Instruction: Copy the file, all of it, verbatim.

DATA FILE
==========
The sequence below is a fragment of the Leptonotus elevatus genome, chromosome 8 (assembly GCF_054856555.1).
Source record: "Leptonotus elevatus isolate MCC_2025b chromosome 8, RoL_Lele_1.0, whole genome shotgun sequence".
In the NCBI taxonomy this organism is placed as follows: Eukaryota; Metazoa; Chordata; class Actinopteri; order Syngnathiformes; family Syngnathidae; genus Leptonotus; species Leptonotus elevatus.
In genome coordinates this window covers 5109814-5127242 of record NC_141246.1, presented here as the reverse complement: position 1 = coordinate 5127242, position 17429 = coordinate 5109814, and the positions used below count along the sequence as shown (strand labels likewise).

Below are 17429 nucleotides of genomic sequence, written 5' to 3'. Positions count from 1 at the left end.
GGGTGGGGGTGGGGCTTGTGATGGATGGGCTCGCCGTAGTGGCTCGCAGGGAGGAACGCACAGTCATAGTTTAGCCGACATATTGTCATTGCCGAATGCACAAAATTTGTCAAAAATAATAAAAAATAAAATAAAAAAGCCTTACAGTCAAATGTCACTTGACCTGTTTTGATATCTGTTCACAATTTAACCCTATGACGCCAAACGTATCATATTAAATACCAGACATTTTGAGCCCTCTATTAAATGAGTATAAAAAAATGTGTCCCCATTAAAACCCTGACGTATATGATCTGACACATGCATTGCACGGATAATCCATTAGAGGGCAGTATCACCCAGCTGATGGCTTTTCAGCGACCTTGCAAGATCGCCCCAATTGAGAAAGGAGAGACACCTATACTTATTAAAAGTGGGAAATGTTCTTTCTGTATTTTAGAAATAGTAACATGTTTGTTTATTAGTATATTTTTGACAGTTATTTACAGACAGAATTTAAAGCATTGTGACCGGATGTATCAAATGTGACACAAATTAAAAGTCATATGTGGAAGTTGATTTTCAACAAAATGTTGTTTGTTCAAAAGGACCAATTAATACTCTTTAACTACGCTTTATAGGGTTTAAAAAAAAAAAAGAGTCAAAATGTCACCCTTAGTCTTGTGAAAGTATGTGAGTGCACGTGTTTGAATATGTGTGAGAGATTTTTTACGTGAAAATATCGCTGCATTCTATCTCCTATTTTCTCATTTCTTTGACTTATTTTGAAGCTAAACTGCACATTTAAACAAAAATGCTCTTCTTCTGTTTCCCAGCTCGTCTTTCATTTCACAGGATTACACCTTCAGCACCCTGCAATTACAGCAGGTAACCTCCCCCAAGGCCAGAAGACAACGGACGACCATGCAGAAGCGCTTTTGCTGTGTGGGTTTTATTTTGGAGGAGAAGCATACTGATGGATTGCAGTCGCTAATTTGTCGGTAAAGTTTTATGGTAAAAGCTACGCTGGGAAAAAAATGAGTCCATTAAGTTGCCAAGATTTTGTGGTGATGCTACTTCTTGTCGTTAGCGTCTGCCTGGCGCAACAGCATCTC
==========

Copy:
The sequence below is a fragment of the Leptonotus elevatus genome, chromosome 8 (assembly GCF_054856555.1).
Source record: "Leptonotus elevatus isolate MCC_2025b chromosome 8, RoL_Lele_1.0, whole genome shotgun sequence".
In the NCBI taxonomy this organism is placed as follows: Eukaryota; Metazoa; Chordata; class Actinopteri; order Syngnathiformes; family Syngnathidae; genus Leptonotus; species Leptonotus elevatus.
In genome coordinates this window covers 5109814-5127242 of record NC_141246.1, presented here as the reverse complement: position 1 = coordinate 5127242, position 17429 = coordinate 5109814, and the positions used below count along the sequence as shown (strand labels likewise).

Below are 17429 nucleotides of genomic sequence, written 5' to 3'. Positions count from 1 at the left end.
GGGTGGGGGTGGGGCTTGTGATGGATGGGCTCGCCGTAGTGGCTCGCAGGGAGGAACGCACAGTCATAGTTTAGCCGACATATTGTCATTGCCGAATGCACAAAATTTGTCAAAAATAATAAAAAATAAAATAAAAAAGCCTTACAGTCAAATGTCACTTGACCTGTTTTGATATCTGTTCACAATTTAACCCTATGACGCCAAACGTATCATATTAAATACCAGACATTTTGAGCCCTCTATTAAATGAGTATAAAAAAATGTGTCCCCATTAAAACCCTGACGTATATGATCTGACACATGCATTGCACGGATAATCCATTAGAGGGCAGTATCACCCAGCTGATGGCTTTTCAGCGACCTTGCAAGATCGCCCCAATTGAGAAAGGAGAGACACCTATACTTATTAAAAGTGGGAAATGTTCTTTCTGTATTTTAGAAATAGTAACATGTTTGTTTATTAGTATATTTTTGACAGTTATTTACAGACAGAATTTAAAGCATTGTGACCGGATGTATCAAATGTGACACAAATTAAAAGTCATATGTGGAAGTTGATTTTCAACAAAATGTTGTTTGTTCAAAAGGACCAATTAATACTCTTTAACTACGCTTTATAGGGTTTAAAAAAAAAAAAGAGTCAAAATGTCACCCTTAGTCTTGTGAAAGTATGTGAGTGCACGTGTTTGAATATGTGTGAGAGATTTTTTACGTGAAAATATCGCTGCATTCTATCTCCTATTTTCTCATTTCTTTGACTTATTTTGAAGCTAAACTGCACATTTAAACAAAAATGCTCTTCTTCTGTTTCCCAGCTCGTCTTTCATTTCACAGGATTACACCTTCAGCACCCTGCAATTACAGCAGGTAACCTCCCCCAAGGCCAGAAGACAACGGACGACCATGCAGAAGCGCTTTTGCTGTGTGGGTTTTATTTTGGAGGAGAAGCATACTGATGGATTGCAGTCGCTAATTTGTCGGTAAAGTTTTATGGTAAAAGCTACGCTGGGAAAAAAATGAGTCCATTAAGTTGCCAAGATTTTGTGGTGATGCTACTTCTTGTCGTTAGCGTCTGCCTGGCGCAACAGCATCTC